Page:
NFTs in Intellectual Property

Many people are wondering how NFTs can be connected to intellectual property law as the news cycle has become increasingly focused upon them.

You can put it this way: An NFT client doesn’t get IP rights to the item under the NFT. However, most NFT platforms offer terms of service that grant NFT buyers nonexclusive and nontransferable permissions to copy, use, and display the creative work associated with the NFT for their personal use.

Non-fungible token (NFT), is a term that refers a public digital record that is kept in a blockchain. Blockchain is a distributed ledger that tracks digital transactions across multiple computers.

Blockchain is a type if secure public records that is used most frequently to track bitcoin transactions but is also being used increasingly to track NFTs.

NFTs cannot be traded because they are unique and can’t be traded for any other NFTs. This is in contrast to crypto which can be swapped with any other bitcoin.

When someone “mines” an NFT, they create a smart contract that is integrated into the blockchain they are utilizing.

The NFT’s properties are defined by the smart contract code, which either includes a connection to the underlying work or info about where the work is held “off-chain.”

NFT buyers will be able to obtain a digital receipt that proves exclusivity of certain rights related to a property.

NFTs are able to be used to make tangible items such as books but they are most often used to create intangible goods like tweets and digital art.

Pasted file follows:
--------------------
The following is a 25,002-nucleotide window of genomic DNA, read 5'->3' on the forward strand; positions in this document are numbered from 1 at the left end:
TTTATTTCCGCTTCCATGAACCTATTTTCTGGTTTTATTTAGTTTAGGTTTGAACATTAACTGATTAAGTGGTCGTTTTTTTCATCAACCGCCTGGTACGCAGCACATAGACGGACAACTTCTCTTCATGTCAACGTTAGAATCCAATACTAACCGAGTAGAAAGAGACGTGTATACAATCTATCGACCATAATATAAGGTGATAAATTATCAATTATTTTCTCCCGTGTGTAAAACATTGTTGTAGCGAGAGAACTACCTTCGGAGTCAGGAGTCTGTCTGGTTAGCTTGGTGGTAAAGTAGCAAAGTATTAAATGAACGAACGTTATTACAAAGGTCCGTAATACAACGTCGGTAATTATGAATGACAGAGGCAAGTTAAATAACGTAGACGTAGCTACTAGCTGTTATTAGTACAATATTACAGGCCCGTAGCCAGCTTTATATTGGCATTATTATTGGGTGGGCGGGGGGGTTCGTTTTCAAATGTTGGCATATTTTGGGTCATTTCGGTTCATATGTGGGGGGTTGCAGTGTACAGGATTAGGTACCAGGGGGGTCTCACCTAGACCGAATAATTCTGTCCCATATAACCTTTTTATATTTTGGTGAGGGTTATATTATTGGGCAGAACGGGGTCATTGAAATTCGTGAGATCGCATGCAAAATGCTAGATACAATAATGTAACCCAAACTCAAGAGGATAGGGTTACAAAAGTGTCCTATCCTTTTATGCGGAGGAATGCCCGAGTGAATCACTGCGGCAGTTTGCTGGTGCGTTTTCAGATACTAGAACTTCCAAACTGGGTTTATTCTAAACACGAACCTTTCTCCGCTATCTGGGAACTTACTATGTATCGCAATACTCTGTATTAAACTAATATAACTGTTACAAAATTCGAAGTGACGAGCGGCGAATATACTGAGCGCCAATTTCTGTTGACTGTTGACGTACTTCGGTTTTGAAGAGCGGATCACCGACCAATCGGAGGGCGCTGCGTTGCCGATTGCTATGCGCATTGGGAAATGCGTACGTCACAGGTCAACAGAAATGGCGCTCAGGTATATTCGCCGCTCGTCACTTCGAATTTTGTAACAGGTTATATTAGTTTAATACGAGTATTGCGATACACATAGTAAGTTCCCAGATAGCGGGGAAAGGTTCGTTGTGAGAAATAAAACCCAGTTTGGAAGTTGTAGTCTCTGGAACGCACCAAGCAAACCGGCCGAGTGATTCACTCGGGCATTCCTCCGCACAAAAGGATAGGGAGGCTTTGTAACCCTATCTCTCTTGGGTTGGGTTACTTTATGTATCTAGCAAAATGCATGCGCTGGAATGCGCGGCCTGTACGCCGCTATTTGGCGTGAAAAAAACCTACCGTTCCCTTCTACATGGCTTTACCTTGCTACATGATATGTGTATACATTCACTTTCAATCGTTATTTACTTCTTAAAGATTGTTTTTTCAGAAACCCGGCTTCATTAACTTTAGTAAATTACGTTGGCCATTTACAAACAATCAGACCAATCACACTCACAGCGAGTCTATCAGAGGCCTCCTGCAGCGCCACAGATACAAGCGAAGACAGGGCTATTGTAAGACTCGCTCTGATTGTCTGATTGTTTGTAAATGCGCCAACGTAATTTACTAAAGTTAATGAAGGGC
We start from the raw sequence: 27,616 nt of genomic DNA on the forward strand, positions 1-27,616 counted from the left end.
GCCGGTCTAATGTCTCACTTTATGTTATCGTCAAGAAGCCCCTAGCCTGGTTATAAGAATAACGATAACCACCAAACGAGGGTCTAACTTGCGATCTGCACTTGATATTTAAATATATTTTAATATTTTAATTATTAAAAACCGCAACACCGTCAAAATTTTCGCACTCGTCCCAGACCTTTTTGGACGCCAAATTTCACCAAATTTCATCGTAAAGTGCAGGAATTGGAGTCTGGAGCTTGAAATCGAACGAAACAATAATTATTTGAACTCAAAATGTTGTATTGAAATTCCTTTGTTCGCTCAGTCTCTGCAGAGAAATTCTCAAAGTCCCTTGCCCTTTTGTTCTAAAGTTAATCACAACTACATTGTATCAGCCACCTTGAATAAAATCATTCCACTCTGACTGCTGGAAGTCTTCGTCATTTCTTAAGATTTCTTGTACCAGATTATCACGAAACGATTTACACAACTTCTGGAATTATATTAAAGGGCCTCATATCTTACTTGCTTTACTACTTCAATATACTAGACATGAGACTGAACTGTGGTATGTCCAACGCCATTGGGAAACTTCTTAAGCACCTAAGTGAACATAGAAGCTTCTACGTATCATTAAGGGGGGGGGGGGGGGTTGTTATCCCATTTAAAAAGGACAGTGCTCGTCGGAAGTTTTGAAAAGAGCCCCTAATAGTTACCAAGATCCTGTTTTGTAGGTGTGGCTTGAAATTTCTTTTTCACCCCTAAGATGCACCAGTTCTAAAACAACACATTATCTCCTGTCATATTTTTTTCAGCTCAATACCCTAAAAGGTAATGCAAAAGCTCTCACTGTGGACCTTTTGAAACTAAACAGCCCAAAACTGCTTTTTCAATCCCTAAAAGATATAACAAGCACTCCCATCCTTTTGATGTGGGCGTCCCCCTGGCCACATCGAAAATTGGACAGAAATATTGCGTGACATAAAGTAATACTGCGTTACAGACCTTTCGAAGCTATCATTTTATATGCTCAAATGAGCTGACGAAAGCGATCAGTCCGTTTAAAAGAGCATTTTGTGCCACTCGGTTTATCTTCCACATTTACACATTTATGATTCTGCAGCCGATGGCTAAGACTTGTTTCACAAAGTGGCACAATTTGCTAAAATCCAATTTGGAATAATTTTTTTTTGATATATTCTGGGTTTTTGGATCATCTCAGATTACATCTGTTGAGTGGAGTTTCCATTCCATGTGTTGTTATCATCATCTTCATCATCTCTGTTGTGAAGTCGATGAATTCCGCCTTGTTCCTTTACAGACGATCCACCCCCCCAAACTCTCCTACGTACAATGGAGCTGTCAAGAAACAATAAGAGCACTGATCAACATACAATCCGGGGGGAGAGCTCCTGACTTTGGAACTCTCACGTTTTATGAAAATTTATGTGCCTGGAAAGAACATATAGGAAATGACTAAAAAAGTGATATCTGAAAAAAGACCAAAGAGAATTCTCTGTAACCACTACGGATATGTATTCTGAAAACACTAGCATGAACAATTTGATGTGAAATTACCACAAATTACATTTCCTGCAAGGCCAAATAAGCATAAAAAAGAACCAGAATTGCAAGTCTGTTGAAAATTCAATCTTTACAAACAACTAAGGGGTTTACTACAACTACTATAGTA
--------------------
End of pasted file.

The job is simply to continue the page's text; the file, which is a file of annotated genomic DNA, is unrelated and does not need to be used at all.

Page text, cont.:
The significance of the NFT in the context of property ownership is that it functions as a digital memento, allowing the owner to brag about owning the “original” thing with which it is related, such as the first Tweet, which sold for $2.9 million.

NFTs are often used as proof of ownership. However, buyers must verify that the seller is real and have the correct licenses in order to get rights that can withstand scrutiny.

NFTs are a better option than other types of proof because it is easy to track the chain of ownership after it has been purchased from a verified source.

The rise of NFTs is especially interesting in intellectual property law. IP law often secures intangible assets like an invention (patent law), a trademark (logo law) or a song (copyright laws).

NFTs can mostly be bought on websites like SuperRare that sells visual art and NBA Top Shots that sells NBA highlights footage.

The terms of service of these markets determine the Intellectual Property rights that are associated with an NFT buy.

This is the most commonly used type of license. It grants you a non-exclusive, untransferable right under the NFT to display the item for domestic use.

To put it another way, you can showcase a copy of the meme you bought like an autographed football, but you can’t charge another individual a license fee to access or display the meme.

The IP rights will remain with the original inventor. This is similar to the way that you only get the artwork when you purchase a piece. You cannot sell copies. This right is retained by the painter.

Dapper Labs, which runs the NBA Top Shots marketplace, suggested the NFT License 2.0.

The purchasers receive a non-exclusive and non-transferable right to display the item under the NFT for their own use. They also have the right to earn up to $100,000 per year from any work that influences the NFT.

Other licensees could adopt this license in future. However, for now, NFTs of LeBron James dunks from NBA Top Shots might be able to benefit from the licensing of the video.

Like any industry in development, there are strange things that happen when it comes to value. This includes the $69 million sale of a piece digital art by Beeple.

Buyers see the NFT’s value as being able to buy something unique. It doesn’t make a difference that all of us can access Twitter to read the first tweet.

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